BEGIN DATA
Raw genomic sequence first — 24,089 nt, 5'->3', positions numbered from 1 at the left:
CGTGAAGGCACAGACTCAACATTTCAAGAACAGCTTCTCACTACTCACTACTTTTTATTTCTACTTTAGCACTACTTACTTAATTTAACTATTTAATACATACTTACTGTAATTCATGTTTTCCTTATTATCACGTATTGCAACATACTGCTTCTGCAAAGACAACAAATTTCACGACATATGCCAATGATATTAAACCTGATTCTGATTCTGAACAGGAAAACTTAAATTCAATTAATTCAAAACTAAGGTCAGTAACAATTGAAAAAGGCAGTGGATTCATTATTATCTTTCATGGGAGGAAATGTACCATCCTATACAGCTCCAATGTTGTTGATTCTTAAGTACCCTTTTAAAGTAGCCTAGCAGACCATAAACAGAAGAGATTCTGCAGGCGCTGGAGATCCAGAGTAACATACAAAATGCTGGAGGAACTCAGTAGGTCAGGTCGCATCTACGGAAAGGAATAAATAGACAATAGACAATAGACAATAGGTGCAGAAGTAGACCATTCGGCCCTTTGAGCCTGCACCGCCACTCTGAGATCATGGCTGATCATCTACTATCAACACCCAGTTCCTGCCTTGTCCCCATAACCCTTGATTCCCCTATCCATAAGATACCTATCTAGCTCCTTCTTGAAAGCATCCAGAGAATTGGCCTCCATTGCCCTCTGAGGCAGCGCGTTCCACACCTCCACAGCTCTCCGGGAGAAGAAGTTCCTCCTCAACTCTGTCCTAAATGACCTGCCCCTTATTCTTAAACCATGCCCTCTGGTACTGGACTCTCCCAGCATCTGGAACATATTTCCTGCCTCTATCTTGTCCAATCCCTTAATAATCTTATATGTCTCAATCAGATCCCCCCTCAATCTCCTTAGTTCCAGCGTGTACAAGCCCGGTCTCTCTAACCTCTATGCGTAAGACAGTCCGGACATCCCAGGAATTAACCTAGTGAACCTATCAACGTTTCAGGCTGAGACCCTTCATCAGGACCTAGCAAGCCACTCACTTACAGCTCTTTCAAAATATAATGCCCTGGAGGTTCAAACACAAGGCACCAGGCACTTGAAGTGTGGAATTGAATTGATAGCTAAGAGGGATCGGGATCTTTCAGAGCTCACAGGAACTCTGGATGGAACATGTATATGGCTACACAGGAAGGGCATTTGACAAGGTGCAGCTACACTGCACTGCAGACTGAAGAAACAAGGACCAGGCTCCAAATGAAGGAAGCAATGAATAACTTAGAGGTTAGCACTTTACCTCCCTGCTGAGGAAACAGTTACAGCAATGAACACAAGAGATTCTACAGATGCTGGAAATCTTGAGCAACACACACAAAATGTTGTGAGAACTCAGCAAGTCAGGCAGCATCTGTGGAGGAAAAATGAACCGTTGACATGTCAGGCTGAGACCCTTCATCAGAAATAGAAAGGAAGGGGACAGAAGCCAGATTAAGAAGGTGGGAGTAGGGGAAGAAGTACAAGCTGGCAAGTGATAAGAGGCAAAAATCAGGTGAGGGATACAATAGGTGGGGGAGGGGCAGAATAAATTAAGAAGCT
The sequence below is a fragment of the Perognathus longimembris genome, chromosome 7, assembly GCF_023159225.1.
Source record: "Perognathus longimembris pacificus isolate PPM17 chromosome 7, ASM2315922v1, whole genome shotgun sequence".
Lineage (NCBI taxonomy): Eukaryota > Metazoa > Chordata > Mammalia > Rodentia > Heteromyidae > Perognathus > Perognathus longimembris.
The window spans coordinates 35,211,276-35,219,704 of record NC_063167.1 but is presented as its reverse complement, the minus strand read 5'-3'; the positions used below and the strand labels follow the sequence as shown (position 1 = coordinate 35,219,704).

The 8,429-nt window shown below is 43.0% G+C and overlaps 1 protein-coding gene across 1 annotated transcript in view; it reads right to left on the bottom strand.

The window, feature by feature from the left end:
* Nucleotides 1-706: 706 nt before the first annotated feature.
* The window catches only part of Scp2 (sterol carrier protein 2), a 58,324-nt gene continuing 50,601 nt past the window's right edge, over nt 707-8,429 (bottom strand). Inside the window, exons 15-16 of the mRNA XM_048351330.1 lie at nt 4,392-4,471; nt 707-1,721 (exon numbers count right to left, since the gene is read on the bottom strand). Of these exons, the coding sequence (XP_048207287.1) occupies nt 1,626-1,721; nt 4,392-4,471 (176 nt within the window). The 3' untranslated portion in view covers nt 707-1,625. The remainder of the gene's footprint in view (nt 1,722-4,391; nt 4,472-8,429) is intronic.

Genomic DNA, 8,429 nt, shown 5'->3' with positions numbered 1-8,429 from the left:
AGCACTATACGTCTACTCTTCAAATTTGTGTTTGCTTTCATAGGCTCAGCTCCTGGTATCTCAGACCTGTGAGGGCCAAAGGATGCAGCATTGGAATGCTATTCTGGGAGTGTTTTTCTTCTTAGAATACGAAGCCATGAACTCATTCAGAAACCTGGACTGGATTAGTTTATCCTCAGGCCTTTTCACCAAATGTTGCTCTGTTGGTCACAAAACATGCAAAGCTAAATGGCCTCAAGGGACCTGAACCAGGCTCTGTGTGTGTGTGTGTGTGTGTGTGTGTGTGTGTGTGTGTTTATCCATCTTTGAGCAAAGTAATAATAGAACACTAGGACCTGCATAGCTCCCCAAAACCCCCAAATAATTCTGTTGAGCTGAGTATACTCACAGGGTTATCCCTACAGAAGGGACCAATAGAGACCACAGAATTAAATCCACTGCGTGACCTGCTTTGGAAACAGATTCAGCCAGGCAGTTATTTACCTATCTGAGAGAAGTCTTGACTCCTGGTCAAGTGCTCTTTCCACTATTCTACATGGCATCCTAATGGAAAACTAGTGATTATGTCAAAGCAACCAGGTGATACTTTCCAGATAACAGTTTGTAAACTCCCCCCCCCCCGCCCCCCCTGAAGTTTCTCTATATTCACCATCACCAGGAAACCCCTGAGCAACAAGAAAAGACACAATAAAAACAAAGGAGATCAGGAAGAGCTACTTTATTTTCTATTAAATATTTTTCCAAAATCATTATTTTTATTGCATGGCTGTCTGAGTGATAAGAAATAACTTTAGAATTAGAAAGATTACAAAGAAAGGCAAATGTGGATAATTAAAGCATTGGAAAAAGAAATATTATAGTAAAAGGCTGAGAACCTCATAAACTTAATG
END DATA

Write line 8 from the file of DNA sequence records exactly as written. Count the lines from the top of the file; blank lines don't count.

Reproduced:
The window, feature by feature from the left end: